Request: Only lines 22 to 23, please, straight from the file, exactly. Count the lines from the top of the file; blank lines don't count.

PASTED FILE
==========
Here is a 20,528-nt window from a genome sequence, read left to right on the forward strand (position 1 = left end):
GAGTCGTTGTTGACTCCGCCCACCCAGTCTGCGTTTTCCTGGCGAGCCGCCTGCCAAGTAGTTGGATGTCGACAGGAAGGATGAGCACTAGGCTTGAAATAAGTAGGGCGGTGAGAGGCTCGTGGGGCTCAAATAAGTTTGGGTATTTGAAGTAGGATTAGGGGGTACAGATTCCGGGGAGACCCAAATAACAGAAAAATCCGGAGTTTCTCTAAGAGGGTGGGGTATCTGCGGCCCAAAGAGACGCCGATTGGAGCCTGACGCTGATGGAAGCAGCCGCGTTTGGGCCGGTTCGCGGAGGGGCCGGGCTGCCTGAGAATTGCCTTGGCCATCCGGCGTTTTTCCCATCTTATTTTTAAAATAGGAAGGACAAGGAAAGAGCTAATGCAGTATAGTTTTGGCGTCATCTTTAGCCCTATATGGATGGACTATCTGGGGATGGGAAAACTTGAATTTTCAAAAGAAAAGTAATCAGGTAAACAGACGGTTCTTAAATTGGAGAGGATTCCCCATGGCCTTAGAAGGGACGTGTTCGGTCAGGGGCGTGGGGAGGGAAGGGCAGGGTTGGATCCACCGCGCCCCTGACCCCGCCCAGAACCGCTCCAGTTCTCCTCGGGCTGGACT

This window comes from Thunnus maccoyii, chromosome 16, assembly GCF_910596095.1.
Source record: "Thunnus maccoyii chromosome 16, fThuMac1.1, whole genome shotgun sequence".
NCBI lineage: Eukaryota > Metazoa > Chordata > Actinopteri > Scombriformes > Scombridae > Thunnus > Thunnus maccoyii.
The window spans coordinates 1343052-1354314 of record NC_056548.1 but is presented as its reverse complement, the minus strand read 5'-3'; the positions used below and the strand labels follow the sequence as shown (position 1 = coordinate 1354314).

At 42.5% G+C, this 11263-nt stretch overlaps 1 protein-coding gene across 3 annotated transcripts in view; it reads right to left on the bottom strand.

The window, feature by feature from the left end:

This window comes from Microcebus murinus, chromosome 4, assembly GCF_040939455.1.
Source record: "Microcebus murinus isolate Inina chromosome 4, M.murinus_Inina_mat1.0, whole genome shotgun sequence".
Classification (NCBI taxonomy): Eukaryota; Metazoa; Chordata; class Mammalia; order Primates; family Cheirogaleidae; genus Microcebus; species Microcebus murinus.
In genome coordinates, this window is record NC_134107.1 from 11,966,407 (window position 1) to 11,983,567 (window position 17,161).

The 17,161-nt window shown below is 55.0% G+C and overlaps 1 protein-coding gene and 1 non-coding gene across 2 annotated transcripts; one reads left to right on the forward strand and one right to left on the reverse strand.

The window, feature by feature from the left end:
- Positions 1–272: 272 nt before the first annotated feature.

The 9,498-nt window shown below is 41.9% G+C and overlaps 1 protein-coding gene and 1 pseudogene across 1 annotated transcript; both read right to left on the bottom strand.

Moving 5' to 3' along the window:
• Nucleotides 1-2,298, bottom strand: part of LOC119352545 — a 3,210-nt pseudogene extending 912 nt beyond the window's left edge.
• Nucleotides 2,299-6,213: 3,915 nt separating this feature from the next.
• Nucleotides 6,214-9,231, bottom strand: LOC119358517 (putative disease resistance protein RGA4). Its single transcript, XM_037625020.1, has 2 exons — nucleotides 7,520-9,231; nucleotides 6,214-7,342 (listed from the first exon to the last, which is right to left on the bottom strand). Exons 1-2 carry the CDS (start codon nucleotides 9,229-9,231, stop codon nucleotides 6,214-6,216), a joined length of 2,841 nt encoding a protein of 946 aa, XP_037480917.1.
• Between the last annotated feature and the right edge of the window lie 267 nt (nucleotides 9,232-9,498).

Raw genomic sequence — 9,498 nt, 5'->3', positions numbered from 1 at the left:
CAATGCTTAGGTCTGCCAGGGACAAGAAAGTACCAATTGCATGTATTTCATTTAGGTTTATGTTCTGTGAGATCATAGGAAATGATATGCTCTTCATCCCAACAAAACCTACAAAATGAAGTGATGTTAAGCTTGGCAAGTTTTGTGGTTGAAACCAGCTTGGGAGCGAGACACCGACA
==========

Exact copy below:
Raw genomic sequence — 9,498 nt, 5'->3', positions numbered from 1 at the left:
CAATGCTTAGGTCTGCCAGGGACAAGAAAGTACCAATTGCATGTATTTCATTTAGGTTTATGTTCTGTGAGATCATAGGAAATGATATGCTCTTCATCCCAACAAAACCTACAAAATGAAGTGATGTTAAGCTTGGCAAGTTTTGTGGTTGAAACCAGCTTGGGAGCGAGACACCGACA